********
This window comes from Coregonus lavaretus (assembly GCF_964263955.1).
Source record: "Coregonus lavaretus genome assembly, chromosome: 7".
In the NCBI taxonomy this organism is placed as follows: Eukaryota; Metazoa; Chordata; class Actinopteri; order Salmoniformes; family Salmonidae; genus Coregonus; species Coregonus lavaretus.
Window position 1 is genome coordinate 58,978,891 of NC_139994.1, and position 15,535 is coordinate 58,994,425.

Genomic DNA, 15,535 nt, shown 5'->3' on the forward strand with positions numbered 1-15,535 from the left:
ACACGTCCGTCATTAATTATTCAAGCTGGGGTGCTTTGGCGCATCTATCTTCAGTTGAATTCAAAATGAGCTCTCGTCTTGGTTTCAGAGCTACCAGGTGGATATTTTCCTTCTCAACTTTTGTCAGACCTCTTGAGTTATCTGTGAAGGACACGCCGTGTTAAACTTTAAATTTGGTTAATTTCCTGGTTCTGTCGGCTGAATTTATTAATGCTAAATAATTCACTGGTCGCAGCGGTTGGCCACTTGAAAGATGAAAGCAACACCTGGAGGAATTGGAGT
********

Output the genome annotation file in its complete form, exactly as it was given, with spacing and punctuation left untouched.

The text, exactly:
This window comes from Coregonus lavaretus (assembly GCF_964263955.1).
Source record: "Coregonus lavaretus genome assembly, chromosome: 7".
In the NCBI taxonomy this organism is placed as follows: Eukaryota; Metazoa; Chordata; class Actinopteri; order Salmoniformes; family Salmonidae; genus Coregonus; species Coregonus lavaretus.
Window position 1 is genome coordinate 58,978,891 of NC_139994.1, and position 15,535 is coordinate 58,994,425.

Genomic DNA, 15,535 nt, shown 5'->3' on the forward strand with positions numbered 1-15,535 from the left:
ACACGTCCGTCATTAATTATTCAAGCTGGGGTGCTTTGGCGCATCTATCTTCAGTTGAATTCAAAATGAGCTCTCGTCTTGGTTTCAGAGCTACCAGGTGGATATTTTCCTTCTCAACTTTTGTCAGACCTCTTGAGTTATCTGTGAAGGACACGCCGTGTTAAACTTTAAATTTGGTTAATTTCCTGGTTCTGTCGGCTGAATTTATTAATGCTAAATAATTCACTGGTCGCAGCGGTTGGCCACTTGAAAGATGAAAGCAACACCTGGAGGAATTGGAGT